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Surviving the Web Shift : Page 3

Five Issues that Still Fell Good Developers.


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2. Giving Up Client Control
The second major problem with Web-based applications is a significant usability problem. In a client/server application, when you write the client you control user movement through menus. By providing certain menu items on certain pages, you restrict the way users can move through the application and ensure that they will take a logical path. Client/server applications act as finite state machines, which have a limited number of states and always know what state the user is in.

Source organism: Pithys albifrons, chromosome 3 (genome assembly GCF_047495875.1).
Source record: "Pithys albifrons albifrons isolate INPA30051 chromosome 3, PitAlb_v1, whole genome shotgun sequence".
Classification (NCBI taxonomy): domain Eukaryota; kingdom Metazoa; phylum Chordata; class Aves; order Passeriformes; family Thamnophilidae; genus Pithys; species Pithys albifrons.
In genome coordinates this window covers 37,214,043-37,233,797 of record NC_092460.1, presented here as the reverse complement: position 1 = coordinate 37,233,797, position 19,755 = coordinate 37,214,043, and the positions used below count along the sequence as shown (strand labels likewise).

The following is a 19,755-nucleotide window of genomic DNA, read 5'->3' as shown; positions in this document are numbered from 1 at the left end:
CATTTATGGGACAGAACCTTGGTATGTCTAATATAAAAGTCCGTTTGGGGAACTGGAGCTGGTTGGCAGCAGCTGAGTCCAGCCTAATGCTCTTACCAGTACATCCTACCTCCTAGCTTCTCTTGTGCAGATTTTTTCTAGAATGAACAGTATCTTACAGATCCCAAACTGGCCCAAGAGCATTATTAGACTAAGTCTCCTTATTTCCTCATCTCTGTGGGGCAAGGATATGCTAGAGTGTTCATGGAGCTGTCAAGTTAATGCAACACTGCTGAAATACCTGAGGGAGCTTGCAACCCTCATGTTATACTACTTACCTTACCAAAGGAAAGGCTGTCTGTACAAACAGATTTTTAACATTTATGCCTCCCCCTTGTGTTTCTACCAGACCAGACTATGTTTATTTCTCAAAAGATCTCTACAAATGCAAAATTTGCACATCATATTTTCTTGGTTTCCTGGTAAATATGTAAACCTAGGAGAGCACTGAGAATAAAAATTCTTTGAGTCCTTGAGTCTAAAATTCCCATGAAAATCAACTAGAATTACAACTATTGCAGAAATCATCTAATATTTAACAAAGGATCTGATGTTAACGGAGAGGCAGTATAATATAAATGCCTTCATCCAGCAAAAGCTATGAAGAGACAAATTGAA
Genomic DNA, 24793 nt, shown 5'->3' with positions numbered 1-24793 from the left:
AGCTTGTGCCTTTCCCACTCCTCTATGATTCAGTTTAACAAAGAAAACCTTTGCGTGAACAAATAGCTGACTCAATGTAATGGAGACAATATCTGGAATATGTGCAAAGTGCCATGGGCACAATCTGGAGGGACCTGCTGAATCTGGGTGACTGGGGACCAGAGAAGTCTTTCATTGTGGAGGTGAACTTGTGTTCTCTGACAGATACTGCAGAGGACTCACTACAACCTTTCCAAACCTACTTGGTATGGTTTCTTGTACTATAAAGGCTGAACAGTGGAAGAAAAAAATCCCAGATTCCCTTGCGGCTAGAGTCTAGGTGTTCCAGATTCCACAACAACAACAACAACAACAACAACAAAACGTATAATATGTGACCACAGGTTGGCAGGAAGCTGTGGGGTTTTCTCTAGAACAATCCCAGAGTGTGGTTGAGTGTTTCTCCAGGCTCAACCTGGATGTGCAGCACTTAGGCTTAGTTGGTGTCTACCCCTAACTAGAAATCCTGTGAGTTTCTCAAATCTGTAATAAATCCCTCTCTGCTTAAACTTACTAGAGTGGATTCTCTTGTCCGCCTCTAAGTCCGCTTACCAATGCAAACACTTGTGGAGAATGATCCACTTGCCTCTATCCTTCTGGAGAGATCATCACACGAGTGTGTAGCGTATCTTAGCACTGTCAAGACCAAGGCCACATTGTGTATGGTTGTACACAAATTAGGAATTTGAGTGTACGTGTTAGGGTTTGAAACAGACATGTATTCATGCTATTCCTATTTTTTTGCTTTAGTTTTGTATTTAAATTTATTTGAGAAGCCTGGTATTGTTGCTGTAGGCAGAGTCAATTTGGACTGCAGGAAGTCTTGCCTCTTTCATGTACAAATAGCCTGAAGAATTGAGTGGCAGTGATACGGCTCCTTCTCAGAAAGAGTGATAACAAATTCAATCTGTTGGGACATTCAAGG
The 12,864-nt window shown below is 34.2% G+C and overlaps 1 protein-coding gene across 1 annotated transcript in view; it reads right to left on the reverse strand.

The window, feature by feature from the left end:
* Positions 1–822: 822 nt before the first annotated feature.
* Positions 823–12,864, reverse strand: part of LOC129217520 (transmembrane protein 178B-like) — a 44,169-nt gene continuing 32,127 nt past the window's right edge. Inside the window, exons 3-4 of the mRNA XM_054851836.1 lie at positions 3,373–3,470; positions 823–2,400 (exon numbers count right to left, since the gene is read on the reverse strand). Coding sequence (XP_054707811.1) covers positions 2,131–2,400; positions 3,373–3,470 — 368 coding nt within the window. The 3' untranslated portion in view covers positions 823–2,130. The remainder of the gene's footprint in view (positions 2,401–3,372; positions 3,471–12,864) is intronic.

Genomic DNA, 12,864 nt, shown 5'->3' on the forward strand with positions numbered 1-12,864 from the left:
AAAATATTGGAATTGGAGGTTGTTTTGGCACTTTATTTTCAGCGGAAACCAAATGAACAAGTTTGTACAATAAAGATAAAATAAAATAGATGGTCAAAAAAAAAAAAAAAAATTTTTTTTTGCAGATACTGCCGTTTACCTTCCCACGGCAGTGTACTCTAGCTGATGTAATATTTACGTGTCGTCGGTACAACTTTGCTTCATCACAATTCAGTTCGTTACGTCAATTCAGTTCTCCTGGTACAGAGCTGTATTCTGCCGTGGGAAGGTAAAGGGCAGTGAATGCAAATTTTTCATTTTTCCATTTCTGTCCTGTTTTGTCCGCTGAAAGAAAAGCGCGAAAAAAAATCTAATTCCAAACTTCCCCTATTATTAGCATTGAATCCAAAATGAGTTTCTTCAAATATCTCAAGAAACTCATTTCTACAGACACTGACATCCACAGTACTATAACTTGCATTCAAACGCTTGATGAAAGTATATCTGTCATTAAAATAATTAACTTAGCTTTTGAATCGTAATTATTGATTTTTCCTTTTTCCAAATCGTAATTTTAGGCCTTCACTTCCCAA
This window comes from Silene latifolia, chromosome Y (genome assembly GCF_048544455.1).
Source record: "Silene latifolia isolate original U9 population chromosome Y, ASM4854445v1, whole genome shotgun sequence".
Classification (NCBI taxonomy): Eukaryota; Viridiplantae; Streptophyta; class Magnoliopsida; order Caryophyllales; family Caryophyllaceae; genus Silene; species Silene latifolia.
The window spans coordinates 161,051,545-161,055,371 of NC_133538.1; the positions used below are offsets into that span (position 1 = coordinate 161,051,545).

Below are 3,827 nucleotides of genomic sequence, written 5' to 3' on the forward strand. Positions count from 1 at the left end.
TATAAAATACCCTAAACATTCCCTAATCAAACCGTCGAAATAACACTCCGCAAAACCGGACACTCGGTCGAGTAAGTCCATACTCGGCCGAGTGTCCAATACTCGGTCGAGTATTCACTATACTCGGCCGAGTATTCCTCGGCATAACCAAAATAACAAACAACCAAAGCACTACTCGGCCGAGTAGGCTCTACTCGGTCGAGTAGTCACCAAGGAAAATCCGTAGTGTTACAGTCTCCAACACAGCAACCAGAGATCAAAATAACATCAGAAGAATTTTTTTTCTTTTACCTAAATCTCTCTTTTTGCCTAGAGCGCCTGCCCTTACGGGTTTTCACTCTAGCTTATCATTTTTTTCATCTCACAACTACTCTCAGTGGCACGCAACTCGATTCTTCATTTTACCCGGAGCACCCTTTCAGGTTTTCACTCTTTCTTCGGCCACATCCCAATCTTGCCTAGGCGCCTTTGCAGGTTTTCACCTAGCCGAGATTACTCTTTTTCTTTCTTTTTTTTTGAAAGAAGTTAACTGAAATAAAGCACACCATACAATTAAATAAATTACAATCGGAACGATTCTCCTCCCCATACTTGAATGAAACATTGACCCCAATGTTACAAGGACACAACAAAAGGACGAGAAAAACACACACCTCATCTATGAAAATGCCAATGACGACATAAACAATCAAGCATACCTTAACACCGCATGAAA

On the Web, developers don't have the benefit of knowing what state their users are in. To complicate matters, browsers typically contain a Back button and Forward button. Web users rely on these buttons as navigational shortcuts but they make it very difficult for the developer to control the user experience as part of the application.

Because of these buttons, the developer never really knows what path the user followed to end up on a particular page. By using the Back and Forward buttons, users can get out of sync without knowing it. Programmers have tried various methods to work around this obstacle, with little success.



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